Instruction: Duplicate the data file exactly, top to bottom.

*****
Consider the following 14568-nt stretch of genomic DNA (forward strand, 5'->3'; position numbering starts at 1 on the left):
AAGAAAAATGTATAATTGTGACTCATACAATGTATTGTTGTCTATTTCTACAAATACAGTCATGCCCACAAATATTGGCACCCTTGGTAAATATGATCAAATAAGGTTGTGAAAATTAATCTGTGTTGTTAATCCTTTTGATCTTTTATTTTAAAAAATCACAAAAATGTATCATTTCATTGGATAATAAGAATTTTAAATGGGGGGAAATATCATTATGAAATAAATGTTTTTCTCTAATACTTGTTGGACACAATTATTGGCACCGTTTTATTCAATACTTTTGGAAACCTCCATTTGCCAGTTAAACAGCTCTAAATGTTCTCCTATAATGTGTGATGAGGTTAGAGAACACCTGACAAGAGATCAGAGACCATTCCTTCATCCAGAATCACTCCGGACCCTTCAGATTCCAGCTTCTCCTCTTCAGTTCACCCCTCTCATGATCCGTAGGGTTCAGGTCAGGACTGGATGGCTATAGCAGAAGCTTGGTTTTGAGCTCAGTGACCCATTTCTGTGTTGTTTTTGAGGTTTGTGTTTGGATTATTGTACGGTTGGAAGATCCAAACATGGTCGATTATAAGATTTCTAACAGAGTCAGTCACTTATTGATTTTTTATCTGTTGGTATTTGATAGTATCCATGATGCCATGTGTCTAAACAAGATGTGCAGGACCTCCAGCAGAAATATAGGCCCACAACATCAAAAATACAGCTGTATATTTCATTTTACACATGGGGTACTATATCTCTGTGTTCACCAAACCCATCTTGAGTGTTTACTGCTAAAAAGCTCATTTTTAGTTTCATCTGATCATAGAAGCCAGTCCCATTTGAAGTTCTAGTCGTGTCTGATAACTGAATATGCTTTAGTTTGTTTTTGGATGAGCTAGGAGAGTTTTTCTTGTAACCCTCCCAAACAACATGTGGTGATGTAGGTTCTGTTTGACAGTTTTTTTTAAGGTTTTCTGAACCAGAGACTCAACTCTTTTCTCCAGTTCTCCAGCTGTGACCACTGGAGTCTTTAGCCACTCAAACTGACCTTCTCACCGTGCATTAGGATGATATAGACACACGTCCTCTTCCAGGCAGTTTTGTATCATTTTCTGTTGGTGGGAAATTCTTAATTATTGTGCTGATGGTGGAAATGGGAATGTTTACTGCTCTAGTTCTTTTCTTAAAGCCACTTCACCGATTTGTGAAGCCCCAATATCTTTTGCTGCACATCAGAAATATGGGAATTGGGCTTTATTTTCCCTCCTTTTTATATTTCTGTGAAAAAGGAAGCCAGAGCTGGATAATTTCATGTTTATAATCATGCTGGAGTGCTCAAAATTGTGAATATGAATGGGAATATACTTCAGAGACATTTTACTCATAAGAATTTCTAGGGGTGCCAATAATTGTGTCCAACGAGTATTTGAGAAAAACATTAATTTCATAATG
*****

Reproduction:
Consider the following 14568-nt stretch of genomic DNA (forward strand, 5'->3'; position numbering starts at 1 on the left):
AAGAAAAATGTATAATTGTGACTCATACAATGTATTGTTGTCTATTTCTACAAATACAGTCATGCCCACAAATATTGGCACCCTTGGTAAATATGATCAAATAAGGTTGTGAAAATTAATCTGTGTTGTTAATCCTTTTGATCTTTTATTTTAAAAAATCACAAAAATGTATCATTTCATTGGATAATAAGAATTTTAAATGGGGGGAAATATCATTATGAAATAAATGTTTTTCTCTAATACTTGTTGGACACAATTATTGGCACCGTTTTATTCAATACTTTTGGAAACCTCCATTTGCCAGTTAAACAGCTCTAAATGTTCTCCTATAATGTGTGATGAGGTTAGAGAACACCTGACAAGAGATCAGAGACCATTCCTTCATCCAGAATCACTCCGGACCCTTCAGATTCCAGCTTCTCCTCTTCAGTTCACCCCTCTCATGATCCGTAGGGTTCAGGTCAGGACTGGATGGCTATAGCAGAAGCTTGGTTTTGAGCTCAGTGACCCATTTCTGTGTTGTTTTTGAGGTTTGTGTTTGGATTATTGTACGGTTGGAAGATCCAAACATGGTCGATTATAAGATTTCTAACAGAGTCAGTCACTTATTGATTTTTTATCTGTTGGTATTTGATAGTATCCATGATGCCATGTGTCTAAACAAGATGTGCAGGACCTCCAGCAGAAATATAGGCCCACAACATCAAAAATACAGCTGTATATTTCATTTTACACATGGGGTACTATATCTCTGTGTTCACCAAACCCATCTTGAGTGTTTACTGCTAAAAAGCTCATTTTTAGTTTCATCTGATCATAGAAGCCAGTCCCATTTGAAGTTCTAGTCGTGTCTGATAACTGAATATGCTTTAGTTTGTTTTTGGATGAGCTAGGAGAGTTTTTCTTGTAACCCTCCCAAACAACATGTGGTGATGTAGGTTCTGTTTGACAGTTTTTTTTAAGGTTTTCTGAACCAGAGACTCAACTCTTTTCTCCAGTTCTCCAGCTGTGACCACTGGAGTCTTTAGCCACTCAAACTGACCTTCTCACCGTGCATTAGGATGATATAGACACACGTCCTCTTCCAGGCAGTTTTGTATCATTTTCTGTTGGTGGGAAATTCTTAATTATTGTGCTGATGGTGGAAATGGGAATGTTTACTGCTCTAGTTCTTTTCTTAAAGCCACTTCACCGATTTGTGAAGCCCCAATATCTTTTGCTGCACATCAGAAATATGGGAATTGGGCTTTATTTTCCCTCCTTTTTATATTTCTGTGAAAAAGGAAGCCAGAGCTGGATAATTTCATGTTTATAATCATGCTGGAGTGCTCAAAATTGTGAATATGAATGGGAATATACTTCAGAGACATTTTACTCATAAGAATTTCTAGGGGTGCCAATAATTGTGTCCAACGAGTATTTGAGAAAAACATTAATTTCATAATG